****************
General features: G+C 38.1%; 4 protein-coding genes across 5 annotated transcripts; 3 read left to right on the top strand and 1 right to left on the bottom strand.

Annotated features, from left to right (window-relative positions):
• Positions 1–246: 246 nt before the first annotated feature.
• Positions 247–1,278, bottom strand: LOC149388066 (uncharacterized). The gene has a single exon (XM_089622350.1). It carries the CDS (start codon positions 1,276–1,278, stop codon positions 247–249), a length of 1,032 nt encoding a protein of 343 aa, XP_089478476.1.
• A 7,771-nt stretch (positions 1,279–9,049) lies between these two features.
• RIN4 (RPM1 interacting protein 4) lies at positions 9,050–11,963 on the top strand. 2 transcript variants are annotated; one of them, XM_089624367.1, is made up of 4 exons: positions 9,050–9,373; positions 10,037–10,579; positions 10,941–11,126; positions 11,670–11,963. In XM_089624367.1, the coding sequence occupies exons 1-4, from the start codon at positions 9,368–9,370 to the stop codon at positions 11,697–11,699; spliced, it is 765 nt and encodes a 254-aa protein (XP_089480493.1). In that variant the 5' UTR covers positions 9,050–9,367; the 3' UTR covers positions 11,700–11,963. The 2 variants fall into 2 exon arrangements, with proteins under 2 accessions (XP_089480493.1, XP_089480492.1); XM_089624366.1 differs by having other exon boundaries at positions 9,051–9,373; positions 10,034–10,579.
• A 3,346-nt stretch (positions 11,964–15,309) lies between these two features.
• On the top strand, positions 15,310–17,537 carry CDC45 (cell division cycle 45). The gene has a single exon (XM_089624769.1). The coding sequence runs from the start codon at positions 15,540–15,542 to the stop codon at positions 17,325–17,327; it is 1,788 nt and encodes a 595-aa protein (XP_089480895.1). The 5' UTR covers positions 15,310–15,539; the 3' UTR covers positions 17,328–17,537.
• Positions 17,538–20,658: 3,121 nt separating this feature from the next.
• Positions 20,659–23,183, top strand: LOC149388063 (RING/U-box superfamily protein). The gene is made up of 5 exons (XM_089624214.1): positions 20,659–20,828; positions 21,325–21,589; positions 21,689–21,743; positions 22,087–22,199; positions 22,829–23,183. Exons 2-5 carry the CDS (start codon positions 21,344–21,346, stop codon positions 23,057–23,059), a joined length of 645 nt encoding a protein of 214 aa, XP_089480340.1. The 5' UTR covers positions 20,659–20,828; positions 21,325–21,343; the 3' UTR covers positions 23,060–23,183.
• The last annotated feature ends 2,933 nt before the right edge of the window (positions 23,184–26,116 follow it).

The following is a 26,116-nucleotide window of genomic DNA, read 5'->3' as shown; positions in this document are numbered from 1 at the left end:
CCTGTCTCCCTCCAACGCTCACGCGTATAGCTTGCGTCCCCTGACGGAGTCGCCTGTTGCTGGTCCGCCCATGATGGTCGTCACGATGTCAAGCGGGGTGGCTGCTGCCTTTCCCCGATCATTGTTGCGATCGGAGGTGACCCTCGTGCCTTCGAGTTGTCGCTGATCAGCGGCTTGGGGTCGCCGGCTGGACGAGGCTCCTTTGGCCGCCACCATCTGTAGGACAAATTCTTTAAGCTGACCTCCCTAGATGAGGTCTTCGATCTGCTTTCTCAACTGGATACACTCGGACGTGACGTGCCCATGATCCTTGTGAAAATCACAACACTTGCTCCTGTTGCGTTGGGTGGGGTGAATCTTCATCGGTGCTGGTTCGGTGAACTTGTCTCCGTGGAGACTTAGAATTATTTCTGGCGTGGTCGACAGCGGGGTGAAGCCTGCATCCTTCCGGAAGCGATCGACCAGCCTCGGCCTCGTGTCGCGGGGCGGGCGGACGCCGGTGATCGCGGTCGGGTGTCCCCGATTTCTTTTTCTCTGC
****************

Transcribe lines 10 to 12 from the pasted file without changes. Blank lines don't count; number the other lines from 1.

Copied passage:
• Positions 20,659–23,183, top strand: LOC149388063 (RING/U-box superfamily protein). The gene is made up of 5 exons (XM_089624214.1): positions 20,659–20,828; positions 21,325–21,589; positions 21,689–21,743; positions 22,087–22,199; positions 22,829–23,183. Exons 2-5 carry the CDS (start codon positions 21,344–21,346, stop codon positions 23,057–23,059), a joined length of 645 nt encoding a protein of 214 aa, XP_089480340.1. The 5' UTR covers positions 20,659–20,828; positions 21,325–21,343; the 3' UTR covers positions 23,060–23,183.
• The last annotated feature ends 2,933 nt before the right edge of the window (positions 23,184–26,116 follow it).

The following is a 26,116-nucleotide window of genomic DNA, read 5'->3' as shown; positions in this document are numbered from 1 at the left end: